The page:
If the routes open exclusively to permittees (so-called CP-3 routes) are included in the counting, APA reports 245 miles of roads today – a significant, “material” increase since 1972. That may mean that in the future DEC might have to close some more roads to public motorized uses elsewhere in the Park.  APA and DEC seem terrified by the prospect, even though their own State Land Master Plan states that recreational enjoyment of the Forest Preserve is important but secondary to protecting “forever wild” land. That protection, says the Master Plan, is “paramount.” It comes first.

Remember that DEC has already excluded from today’s count some 13 miles of the Limekiln-Cedar River Road through the Moose River Plains Wild Forest. That mileage was “counted” as existing in 1972 but is discounted now because most of that road was reclassified to Intensive Use a few years ago – and DEC is only counting miles in Wild Forest, not in Intensive Use.

In reality we should add the 13 miles of road in the Moose River Plains. We should be counting and evaluating the dozens of miles that the public can drive on private lands opened to us by conservation easement.  There are over 800,000 acres under conservation easement. Overall, in the Adirondack Park there are well over 1000, perhaps 1200 miles of dirt roads  and snowmobile trails that can be  accessed by motor today. There is no shortage of opportunities.

DEC and APA ought to consider their own history. Their own records show that in 2001-2002, at some 67 locations across the Park DEC closed about 60 miles of Adirondack dirt roads on Wild Forest to public use of motor vehicles. The APA website uniformly lists the reason of each closure as “closed as a management decision.” 23 of those miles closed were in the Independence River Wild Forest alone. 17 miles were closed in Taylor Pond Wild Forest.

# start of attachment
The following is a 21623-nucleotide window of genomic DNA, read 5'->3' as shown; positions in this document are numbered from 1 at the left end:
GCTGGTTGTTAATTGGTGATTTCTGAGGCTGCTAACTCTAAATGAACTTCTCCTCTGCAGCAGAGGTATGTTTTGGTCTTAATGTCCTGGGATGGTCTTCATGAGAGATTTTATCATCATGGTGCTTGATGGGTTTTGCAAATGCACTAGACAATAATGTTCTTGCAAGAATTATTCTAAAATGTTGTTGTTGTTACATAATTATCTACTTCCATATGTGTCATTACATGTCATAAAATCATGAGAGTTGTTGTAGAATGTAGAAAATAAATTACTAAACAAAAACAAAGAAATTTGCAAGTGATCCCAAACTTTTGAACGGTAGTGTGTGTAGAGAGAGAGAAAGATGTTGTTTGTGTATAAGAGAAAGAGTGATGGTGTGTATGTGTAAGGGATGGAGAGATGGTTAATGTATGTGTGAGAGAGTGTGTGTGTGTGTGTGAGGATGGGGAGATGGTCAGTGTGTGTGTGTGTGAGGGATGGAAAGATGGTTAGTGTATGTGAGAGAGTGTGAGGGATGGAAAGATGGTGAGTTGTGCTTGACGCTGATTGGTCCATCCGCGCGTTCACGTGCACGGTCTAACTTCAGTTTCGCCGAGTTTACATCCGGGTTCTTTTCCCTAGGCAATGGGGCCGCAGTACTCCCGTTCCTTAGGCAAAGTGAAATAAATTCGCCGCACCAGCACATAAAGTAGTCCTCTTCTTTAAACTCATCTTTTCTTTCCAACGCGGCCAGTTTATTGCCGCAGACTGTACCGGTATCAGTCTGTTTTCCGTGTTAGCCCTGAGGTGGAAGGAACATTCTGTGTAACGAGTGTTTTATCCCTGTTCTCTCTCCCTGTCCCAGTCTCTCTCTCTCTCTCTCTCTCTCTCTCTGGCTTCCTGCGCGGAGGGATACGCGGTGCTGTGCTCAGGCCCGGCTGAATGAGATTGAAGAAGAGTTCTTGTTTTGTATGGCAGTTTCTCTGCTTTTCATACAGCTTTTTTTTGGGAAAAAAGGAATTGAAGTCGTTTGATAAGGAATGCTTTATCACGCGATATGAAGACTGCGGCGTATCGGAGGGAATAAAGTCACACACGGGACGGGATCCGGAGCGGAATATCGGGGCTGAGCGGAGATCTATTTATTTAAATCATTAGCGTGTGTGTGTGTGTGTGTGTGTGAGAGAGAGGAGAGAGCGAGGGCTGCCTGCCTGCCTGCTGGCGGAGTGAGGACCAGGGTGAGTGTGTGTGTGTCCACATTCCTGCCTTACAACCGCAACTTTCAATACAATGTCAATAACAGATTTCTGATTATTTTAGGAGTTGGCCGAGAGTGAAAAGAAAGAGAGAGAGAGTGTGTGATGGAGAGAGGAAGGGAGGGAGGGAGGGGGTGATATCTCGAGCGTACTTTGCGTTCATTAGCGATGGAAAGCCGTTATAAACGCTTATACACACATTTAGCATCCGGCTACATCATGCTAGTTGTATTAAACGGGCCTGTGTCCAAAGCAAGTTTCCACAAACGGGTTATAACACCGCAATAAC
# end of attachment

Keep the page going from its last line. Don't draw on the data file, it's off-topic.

The backstory is that on many of those 60 miles, DEC had tolerated or sanctioned the use by All-Terrain Vehicles, or ATVs. Such ATV use on the Forest Preserve was illegal under DEC’s own regulations and under the Vehicle and Traffic Law, and DEC knew it then. The Residents Committee to Protect the Adirondacks, or RCPA, took DEC to court about it.

muddy holes

DEC and APA were forced to face some hard facts back then. Many of these so-called roads used by trucks and ATVs were not designed for use by cars, as the “road” definition in the State Land Master Plan specifies. Because these old truck trails, former logging roads, and wagon routes were so ill designed and located for repeated motor vehicle use, any use at all was causing a lot of damage to natural resources, including wetlands, violating the Master Plan and the APA Act, to say nothing of Article XIV of the state constitution. The result was a complete muddy mess, as photographs of the day revealed. Under scrutiny and pressure, including pressure from the APA, DEC finally bit the bullet and closed these routes to motorized traffic. That was then.